Monday, July 1, 2013

Evidence Please

The Last Knight: The Twilight of the Middle Ages and the Birth of the Modern Era by Norman F. Cantor

Summary: There may be no more fascinating historical period than the late fourteenth century in Europe. It was a world in transition, soon to be replaced by the Renaissance and the Age of Exploration - and John of Gaunt was its central figure. Norman F. Cantor, the best known and most popular historian of the Middle Ages, brings Gaunt to life in his newest work, The Last Knight." John of Gaunt was the richest man in Europe, apart from its monarchs, and he epitomized and surpassed the ideals of the late Middle Ages. From chivalry - he was taught at a young age to fight on horseback like the knights of old - to courtly love - his three marriages included two romantic love-matches - he was an ideal leader. He created lavish courts, sponsoring Chaucer and proto-Protestant religious thinkers, and he survived the dramatic Peasants' Revolt, during which his sumptuous London residence was burned to the ground.

Review: A barely there biography of John Gaunt along with sweeping generalizations and many references to homosexuality and billionaire capitalists.

I am very interested in medieval history along with medieval literature. I want to study the medieval period for my PhD. I plan on starting to read more about the medieval period along with medieval scholarship. The Last Knight seemed like a good book to read to get an idea of the late medieval period. Unfortunately, some reviews on Goodreads warned me that the book might not be such a great read. Reading the book only confirmed the poor quality of this book.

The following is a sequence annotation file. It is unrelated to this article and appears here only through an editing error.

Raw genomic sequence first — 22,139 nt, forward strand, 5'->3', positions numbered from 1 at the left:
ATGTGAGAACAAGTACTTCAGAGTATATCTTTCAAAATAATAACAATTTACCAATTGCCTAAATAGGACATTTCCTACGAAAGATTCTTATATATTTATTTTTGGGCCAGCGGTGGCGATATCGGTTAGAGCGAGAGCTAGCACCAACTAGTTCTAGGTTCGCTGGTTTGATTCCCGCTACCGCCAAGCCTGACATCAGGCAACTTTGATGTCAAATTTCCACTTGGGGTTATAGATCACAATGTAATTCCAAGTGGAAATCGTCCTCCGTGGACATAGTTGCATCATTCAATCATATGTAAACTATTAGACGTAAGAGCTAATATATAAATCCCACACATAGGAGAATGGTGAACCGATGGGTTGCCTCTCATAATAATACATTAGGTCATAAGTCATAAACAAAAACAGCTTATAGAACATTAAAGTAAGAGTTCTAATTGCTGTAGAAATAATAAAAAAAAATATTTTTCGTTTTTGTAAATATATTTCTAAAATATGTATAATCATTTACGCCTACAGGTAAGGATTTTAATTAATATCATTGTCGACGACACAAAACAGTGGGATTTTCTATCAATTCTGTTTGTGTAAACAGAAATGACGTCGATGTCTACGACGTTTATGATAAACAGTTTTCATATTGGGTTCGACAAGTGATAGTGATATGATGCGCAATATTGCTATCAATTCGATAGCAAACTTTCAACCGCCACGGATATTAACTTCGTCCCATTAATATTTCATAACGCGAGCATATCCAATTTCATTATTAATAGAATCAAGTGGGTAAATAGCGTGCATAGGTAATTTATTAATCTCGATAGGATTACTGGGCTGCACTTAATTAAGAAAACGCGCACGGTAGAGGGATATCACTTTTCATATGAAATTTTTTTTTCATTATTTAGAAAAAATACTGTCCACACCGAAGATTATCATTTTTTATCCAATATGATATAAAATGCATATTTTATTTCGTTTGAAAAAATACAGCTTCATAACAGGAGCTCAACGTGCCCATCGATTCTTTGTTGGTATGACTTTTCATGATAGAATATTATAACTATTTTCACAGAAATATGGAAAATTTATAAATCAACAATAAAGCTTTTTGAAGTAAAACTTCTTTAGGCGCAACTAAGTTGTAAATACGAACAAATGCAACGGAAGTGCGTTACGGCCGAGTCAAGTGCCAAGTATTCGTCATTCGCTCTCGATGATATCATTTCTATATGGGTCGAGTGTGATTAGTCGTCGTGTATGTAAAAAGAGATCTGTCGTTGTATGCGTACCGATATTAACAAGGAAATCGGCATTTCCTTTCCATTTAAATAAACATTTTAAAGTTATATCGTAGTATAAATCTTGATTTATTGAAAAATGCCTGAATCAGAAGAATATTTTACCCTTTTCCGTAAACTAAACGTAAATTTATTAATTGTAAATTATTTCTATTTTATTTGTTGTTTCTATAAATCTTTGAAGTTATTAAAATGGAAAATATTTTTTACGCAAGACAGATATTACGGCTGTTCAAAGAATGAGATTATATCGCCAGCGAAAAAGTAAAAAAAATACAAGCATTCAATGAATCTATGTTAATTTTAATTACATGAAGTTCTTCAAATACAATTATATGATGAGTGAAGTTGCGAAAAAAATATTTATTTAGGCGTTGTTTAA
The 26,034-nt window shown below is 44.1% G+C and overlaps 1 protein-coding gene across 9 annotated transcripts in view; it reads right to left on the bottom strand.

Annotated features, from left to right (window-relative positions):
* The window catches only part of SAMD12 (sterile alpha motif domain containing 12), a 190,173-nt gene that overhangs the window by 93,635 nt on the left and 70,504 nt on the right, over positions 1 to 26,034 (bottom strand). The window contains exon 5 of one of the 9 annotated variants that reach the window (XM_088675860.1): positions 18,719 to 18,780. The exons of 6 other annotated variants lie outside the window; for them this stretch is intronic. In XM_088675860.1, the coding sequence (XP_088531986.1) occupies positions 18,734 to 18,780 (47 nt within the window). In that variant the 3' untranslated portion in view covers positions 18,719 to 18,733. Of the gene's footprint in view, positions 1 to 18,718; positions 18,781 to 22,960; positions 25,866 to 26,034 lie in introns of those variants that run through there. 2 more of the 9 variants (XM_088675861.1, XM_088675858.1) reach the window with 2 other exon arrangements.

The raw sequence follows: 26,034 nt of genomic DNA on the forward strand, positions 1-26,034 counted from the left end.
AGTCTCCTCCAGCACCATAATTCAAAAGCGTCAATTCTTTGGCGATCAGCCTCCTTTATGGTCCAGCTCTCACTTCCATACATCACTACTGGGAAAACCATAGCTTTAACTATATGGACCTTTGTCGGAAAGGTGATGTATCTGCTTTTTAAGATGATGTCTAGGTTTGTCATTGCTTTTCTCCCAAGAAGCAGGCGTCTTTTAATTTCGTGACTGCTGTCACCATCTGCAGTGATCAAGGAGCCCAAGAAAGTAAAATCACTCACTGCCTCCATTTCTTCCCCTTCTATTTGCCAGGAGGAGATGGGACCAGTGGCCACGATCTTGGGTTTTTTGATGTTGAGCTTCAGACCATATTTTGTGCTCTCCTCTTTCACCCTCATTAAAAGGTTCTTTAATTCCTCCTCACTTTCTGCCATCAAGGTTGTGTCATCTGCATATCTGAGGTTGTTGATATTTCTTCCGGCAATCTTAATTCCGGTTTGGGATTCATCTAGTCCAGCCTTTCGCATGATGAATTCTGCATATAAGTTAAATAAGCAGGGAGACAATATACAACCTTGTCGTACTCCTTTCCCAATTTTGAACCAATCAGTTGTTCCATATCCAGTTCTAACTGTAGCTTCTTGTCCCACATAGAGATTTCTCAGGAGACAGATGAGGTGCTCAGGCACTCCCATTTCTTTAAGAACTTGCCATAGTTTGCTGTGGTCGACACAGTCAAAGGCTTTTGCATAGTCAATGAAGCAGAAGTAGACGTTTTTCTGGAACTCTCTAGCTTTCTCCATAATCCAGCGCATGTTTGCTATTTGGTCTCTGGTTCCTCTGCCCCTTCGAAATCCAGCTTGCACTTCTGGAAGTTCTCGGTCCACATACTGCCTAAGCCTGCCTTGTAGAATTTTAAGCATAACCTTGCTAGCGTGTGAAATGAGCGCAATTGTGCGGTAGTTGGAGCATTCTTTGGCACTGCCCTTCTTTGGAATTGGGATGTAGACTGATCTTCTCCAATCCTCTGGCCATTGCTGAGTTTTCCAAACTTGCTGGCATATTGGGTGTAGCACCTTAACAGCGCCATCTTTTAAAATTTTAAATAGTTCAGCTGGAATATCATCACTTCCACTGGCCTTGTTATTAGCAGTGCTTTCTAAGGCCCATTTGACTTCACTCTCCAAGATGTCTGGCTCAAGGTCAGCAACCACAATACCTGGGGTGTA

The author has won awards and honors and is has written a number of bestsellers. For someone who has researched and written about scholarly subjects, I found his scholarship lacking. The author's biography on Goodreads puts it best: his books generally received mixed reviews in academic journals. He makes grand sweeping generalizations and provides little to no evidences, assumes to know what John Gaunt was thinking and feeling, and often harps on homosexuality and billionaire capitalists. I did learn some interesting information about the medieval although I plan on reading more accurate books to gain more knowledge and understanding.


Recommendation: I can't recommend this book due to the faulty and misleading content.

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